Haiti – travel day

Well, it’s finally here! All the training is behind me and the experience of Haiti is in front of me. I am so grateful for this opportunity! Thanks again to everyone for all of your support!

I stayed at the Tischer’s to avoid having Kelly have to drive me to the airport at 4 a.m. Jase and I were up and out the door by 4:20. There were no problems with security and the flight to Miami was smooth.

I read the following card from Kelly when we arrived. I am blessed with an amazing wife who loves me, gets me, and is always there for me.

In Miami we met a lot of the runners at the gate for the flight to Cap Haitian:

I was upgraded so had a decent lunch on the flight, and was the first one through immigration. I acted like I knew what I was doing so was outside pretty quickly. Then I was approached by many taxi drivers asking if I needed a ride. After a bit, others started trickling out and we met the RAH crew.

Here’s the bus we took to the hotel. There were also several pick up trucks to carry bags!

Bus selfie:

The bus ride over to the hotel was a little crazy. I was instantly struck by the trash — it’s literally everywhere! 😦

The road was crazy. I struggled to get decent shots, but it was narrow, crowded, rutted and seemed a bit dangerous. But our driver was amazing!

The hotel is literally at the end of the road and is pretty nice.

Some of the gang went for a run. Not me!

Most of us did make a trek to an old fort…

After that we had a team meeting to go over logistics and safety, had dinner, and now it’s almost time for bed. We have a 4 a.m. wake up call and will be running by 5. 34 miles tomorrow finishing with a long climb up a mountain.


Haiti reading list

The #roadtohaiti has not only been traveled on foot (training!).   I’ve also been reading a lot.  From Mountains Beyond Mountains, the book that helped define my “Why” for this adventure, to “Haiti After the Earthquake,” and now “The Big Truck that Went By,” I have learned so much about this little island country and its difficult and troubled past.  I can’t wait to arrive this Friday and soak it all in.


2018 Uhwarrie 20 miler

For 7 of the last 8 years, I’ve run the Uhwarrie 40 miler.  See last year’s post here, which has a good synopsis of past results.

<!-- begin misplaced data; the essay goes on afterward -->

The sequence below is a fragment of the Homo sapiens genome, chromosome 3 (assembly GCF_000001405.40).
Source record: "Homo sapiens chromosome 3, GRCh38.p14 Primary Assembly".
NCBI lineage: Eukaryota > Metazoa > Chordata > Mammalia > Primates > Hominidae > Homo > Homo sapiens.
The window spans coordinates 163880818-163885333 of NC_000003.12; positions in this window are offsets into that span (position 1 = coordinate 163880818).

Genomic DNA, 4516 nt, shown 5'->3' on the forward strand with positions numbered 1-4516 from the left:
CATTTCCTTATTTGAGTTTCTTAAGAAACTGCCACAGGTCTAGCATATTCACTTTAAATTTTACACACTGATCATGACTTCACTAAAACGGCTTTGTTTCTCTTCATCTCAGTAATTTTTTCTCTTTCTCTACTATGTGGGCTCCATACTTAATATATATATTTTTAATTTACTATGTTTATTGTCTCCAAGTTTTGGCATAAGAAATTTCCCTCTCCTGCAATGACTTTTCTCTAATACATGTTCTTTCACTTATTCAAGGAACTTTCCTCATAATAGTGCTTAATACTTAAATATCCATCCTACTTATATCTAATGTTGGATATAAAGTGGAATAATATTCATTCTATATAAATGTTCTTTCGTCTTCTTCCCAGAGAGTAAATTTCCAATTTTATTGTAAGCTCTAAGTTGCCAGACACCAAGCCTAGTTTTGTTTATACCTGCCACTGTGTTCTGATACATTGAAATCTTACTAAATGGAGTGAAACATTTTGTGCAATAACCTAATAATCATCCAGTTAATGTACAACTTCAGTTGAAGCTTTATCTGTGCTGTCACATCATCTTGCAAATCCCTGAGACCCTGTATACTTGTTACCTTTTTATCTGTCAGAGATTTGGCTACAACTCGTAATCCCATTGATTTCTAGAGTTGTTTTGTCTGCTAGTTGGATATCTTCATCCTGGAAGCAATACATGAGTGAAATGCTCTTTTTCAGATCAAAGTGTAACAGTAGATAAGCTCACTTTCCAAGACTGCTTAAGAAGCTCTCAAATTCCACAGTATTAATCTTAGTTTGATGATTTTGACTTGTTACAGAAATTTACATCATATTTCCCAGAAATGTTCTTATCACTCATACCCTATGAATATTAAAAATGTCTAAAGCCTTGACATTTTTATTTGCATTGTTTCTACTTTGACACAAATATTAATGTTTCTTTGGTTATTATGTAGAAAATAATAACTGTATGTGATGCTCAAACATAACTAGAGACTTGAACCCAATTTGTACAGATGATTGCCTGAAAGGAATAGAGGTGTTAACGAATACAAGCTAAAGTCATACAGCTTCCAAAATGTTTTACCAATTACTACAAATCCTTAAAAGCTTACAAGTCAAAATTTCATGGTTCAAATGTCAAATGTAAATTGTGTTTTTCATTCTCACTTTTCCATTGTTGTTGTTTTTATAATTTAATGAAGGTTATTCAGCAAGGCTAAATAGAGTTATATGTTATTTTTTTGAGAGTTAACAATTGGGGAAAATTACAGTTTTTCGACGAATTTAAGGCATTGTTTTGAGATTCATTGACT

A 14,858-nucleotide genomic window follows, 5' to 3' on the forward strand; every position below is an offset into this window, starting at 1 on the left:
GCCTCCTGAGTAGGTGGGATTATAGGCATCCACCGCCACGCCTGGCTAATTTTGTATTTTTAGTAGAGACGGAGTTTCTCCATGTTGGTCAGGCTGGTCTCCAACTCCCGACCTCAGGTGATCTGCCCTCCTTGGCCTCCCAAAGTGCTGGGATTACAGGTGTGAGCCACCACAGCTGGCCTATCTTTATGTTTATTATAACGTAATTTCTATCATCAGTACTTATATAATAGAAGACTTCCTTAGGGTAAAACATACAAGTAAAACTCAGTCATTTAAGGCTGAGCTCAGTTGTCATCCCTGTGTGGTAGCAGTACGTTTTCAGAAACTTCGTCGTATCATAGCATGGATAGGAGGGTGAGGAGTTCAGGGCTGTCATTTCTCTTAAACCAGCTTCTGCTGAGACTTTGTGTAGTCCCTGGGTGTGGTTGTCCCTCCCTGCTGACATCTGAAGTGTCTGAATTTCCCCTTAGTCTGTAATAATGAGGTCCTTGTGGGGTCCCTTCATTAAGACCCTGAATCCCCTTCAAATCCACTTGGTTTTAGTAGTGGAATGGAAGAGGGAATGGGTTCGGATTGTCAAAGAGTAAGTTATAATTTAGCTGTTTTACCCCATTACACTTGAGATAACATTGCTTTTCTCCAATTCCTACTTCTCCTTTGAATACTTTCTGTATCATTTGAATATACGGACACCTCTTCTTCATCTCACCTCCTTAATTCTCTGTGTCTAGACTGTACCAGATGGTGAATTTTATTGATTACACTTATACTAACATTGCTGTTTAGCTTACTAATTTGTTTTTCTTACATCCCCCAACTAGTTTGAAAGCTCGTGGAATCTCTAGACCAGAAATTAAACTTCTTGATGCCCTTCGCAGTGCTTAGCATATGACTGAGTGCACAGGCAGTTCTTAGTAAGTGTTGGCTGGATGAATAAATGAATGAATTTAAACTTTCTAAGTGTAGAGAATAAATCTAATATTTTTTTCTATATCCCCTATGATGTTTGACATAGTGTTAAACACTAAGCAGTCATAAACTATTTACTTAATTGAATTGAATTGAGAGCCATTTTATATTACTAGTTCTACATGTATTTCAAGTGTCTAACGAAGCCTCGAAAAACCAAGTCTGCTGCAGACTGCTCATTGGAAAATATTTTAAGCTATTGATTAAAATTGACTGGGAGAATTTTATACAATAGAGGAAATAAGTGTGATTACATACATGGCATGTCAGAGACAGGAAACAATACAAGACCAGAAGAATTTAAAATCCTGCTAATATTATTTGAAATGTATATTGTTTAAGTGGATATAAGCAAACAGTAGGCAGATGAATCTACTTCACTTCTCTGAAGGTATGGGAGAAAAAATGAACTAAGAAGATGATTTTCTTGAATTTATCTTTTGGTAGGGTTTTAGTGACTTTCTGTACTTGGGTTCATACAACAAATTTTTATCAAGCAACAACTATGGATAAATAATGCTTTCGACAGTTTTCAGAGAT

This year, with the Run Across Haiti just two weeks out from race day, my coach David had the good sense of talking me out of the 40 and into the 20, though I was really tempted since the Uhwarrie 40 is my favorite race.

Race day came and I went out pretty hard, dropping in behind the lead 6 or 7 guys on the 1st climb but happily settling in there – about where I wanted to be.  But within the first 60-90 seconds, I felt really off.  My legs ached – the kind of leg ache I often get right before a serious illness such as the flu or the time I got Rocky Mountain Spotted fever.  Uh-oh.  Within 120 seconds, my stomach turned.  Oh man.  This was not good at all!

Getting up that climb over the 1st 1.5 miles was tough, and I few people passed me.  Once we hit the top and started down, I tried to settle in, but still didn’t feel comfortable.   I tried to maintain, but it was a struggle.  Between miles 3-8 I estimate at least 20 people went by, I just couldn’t do anything.  This was a mental blow and I was really beating myself up.  With all the miles I’ve put in for Haiti, why wasn’t I running better?  Was I getting sick?  Or too old?  Or what?

Sometime after mile 9, I finally managed to settle myself down.  It took me that long to just let the day be what it was going to be.  And then I started passing other runners.  Some were the 40 milers who had started an hour earlier, but I also recognized a couple from those 20 people in the 20 miler that had passed me early on.  I started being able to run some of the hills without achy legs.  I thought my original goals of sub 3:20 and top 10 were gone, but I felt better and better and was happy with that.  That continued all the way to the finish, as I ran stronger and stronger, and came in at 3:25.  I didn’t know how I had placed since there is a big mix of 20 and 40 milers, but eventually learned I had come in 11th (out of 190 finishers!).  So only 5 minutes off my goal and one place out of top 10!

Here’s what I wrote on Facebook later that day:

Uncle Uhwarrie still teaching me lessons after all these years. Today was about running with set expectations vs running with the cards you’ve been dealt on that day. After solid finishes the last two years in the 40, I went in to today’s 20 with high expectations. When I wasn’t meeting them, I didn’t alter plans for far too long. I struggled against what I thought I should be running vs what I was. Finally around mile 9, I settled myself down and went with what I had. Amazingly, or perhaps not so amazingly, I started feeling better. And stronger and stronger. I finished very strong, and not that far off my expected time. As always Uhwarrie was beautiful. And humbling.

I also came to realize I needed to put Uhwarrie in my larger context.  It was never an A race, I didn’t do much of a taper (prior weeks of 70, my peek training week, and 50+ miles), and I had not trained for tough single track trails.  Haiti is all roads, and I spent almost all of my long runs on roads or the American Tobacco Trail (greenway).   Only last weekend did I hit New Hope for 15 miles of single track on Saturday and 5 more on Sunday (as part of a 10 miler with the other 5 on roads).

So…  I’m happier than I was.  But still wonder what I could do with the right training in the 20!  I’ve hit the turn in the 40 in 3:28 (too fast, suffered on the 2nd half big time) and 3:31 (had an ok 2nd half) the last two years when Ive run 7:43and 7:31 respectively.

Here’s the Strava race analysis… This seems to show I ran 55 min the last quarter vs 49 in the 1st, but I think that is a touch off.  I forgot to turn off my watch and had to crop the Strava entry, and this also shows half way as past 10 miles, while the Strava distance came in at 19.2.  I’m not sure I understand that!   Oh well, I’m hoping there’s enough evidence to show I didn’t have a bad positive split, but there’s not enough to say I had an even split either!

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And the results: